Movie: World War Z

"World War Z"

The story revolves around United Nations employee Gerry Lane (Pitt), who traverses the world in a race against time to stop a pandemic that is toppling armies and governments and threatening to decimate humanity itself.” — (C) Paramount

It really helps to lower expectations when watching movies you’ve been looking forward to. Then again, it helps even more when the adaptation spins off a story that you’re not familiar with. It doesn’t invite comparisons.

That said, when I heard about World War Z being turned into a book, I was skeptical. I loved the format of the novel. I loved how it was vignettes set upon a post-apocalyptic future where people are hopeful, but more wary. Turned into a movie, I was expecting something akin to a documentary.

And then Brad Pitt and a big budget came into the picture.

Obviously, a documentary wouldn’t fare well in theaters as much as a blockbuster-formula movie would. So from the post-World War Z setting, the action was transplanted into the time when the plague was just beginning, but already spreading at an incredible speed.

It’s not perfect, but it succeeds at one thing: it’s compelling.

In the movie, we follow Brad Pitt’s character as he goes from country to country in search for an answer, any answer, to what people can do about the zombie plague. I found it odd that they chose to change the location of patient zero, but it wasn’t a jarring change. Just odd. The country they chose to move patient zero to still fit the profile of the original locale. Overpopulated.

The only thing I have against the new locale is its land coverage. I mean, the original locale was huge. It makes sense that the plague started slow and escalated. The new locale they chose for patient zero is known for being… cramped. The plague would have spread faster. No country would’ve been able to have prepared itself.

Well, except North Korea. And they kept that part from the book.

I’m not a fan of how they solved the zombie problem too. But that doesn’t take away from my overall enjoyment of the film, so I guess it’s not a major qualm for me. What’s important is that, even after getting annoyed at the number of ads that preceded the movie, I enjoyed it. And I didn’t feel like I wasted the money I spent on the movie ticket.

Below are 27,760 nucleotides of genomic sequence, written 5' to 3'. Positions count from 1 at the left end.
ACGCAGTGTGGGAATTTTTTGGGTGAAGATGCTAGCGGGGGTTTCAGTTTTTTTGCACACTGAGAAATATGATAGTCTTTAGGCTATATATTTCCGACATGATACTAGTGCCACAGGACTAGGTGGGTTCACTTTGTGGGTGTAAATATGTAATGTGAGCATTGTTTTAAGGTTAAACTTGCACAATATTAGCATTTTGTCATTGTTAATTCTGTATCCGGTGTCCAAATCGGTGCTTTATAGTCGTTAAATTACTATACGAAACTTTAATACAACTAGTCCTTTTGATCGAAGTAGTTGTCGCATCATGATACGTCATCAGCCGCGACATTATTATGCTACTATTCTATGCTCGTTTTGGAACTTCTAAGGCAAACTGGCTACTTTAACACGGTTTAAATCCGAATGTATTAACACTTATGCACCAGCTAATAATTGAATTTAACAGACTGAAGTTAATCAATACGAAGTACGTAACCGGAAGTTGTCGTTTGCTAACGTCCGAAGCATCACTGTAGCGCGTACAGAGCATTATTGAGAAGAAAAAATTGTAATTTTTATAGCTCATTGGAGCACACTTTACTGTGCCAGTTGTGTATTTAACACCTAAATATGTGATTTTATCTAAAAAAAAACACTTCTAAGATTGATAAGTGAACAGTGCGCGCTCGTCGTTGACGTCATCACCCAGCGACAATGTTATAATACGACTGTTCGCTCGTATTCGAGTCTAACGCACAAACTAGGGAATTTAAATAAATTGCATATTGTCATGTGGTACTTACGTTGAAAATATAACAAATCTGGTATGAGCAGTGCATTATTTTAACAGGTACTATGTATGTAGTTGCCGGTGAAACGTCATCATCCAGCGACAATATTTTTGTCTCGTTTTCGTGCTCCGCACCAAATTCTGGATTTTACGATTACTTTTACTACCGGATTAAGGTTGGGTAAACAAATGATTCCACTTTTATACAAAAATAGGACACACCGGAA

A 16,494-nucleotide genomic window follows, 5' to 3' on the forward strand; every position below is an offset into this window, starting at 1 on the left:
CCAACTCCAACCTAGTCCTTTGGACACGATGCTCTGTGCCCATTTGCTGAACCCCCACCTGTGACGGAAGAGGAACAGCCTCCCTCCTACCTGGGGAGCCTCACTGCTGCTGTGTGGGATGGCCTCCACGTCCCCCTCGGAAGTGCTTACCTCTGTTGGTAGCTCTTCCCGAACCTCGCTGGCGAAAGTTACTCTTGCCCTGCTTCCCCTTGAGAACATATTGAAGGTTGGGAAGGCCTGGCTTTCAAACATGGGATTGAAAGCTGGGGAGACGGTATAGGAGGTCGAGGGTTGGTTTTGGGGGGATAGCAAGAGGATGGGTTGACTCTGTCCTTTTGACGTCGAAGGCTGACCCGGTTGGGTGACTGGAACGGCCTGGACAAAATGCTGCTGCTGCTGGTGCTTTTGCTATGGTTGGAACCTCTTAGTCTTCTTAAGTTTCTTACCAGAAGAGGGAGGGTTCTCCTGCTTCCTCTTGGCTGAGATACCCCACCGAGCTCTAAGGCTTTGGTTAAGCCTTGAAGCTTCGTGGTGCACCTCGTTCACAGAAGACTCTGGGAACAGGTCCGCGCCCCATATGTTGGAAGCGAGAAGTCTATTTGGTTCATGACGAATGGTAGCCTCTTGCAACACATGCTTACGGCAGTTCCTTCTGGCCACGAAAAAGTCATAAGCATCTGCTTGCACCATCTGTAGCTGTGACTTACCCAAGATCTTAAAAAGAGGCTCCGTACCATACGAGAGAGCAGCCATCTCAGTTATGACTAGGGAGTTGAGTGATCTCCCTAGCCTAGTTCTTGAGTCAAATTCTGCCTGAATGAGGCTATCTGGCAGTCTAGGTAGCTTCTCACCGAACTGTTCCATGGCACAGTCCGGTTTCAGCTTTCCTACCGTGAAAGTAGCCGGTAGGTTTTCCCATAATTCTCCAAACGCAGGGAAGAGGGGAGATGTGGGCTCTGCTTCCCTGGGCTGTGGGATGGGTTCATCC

So well done, World War Z.

Now, I’m going to read the book again because I still like it better. Ha ha.

Before I completely go though, I have to raise this concern: why are SM Cinemas showing ads before they start airing the film you go in for? We’ve already paid for the film with our ticket, why do we have to pay for it again by watching the ads?

Book: The Kill Order

"The Kill Order"

Before WICKED was formed, before the Glade was built, before Thomas entered the Maze, sun flares hit the earth and destroyed the world mankind took for granted.

Mark and Trina were there when it happened, and they survived. But surviving the sun flares was easy compared to what came next.

Now a disease of rage and lunacy races across the eastern United States, and there’s something suspicious about its origin. Worse yet, it’s mutating, and all evidence suggests that it will bring humanity to its knees.

Mark and Trina are convinced there’s a way to save those left living from descending into madness. And they’re determined to find it–if they can stay alive. Because in this new, devastated world, every life has a price. ANd to some, you’re worth more dead than alive.

I thought there would be more to The Kill Order than what we get, but for what it’s worth, it’s a good book–just don’t expect too much.

The Maze Runner is one of the best novels I’ve read recently, but I thought the sequel and the finale didn’t live up to the promise of the trilogy’s premise. Especially since the source of all the discord and drama barely gets touched upon. So I was happy that there was The Kill Order to fill in the blanks.

Unfortunately–or fortunately, depending on how you look at it–James Dashner focuses on human interaction instead of conspiracies. And so our supposed answer, The Kill Order, to the questions left behind by The Maze Runner trilogy falls short of actually answering questions. What we’re left with, after the trials and misadventures we take in this prequel, are suppositions of what might have happened in between the end of this book, and the beginning of The Maze Runner.

Now, I’ve always harped about how character development is more important than original twists and turns. And if we’re judging The Kill Order by character development alone, it hits full marks. But take the book out of the its environment, take The Maze Runner trilogy out of the equation, and you get a story about a boy who would do anything to save the girl he loves. It’s nothing special. And set in the background of a Post-Flare world, you would have no idea what was going on unless you’ve already read the trilogy that spawned this prequel.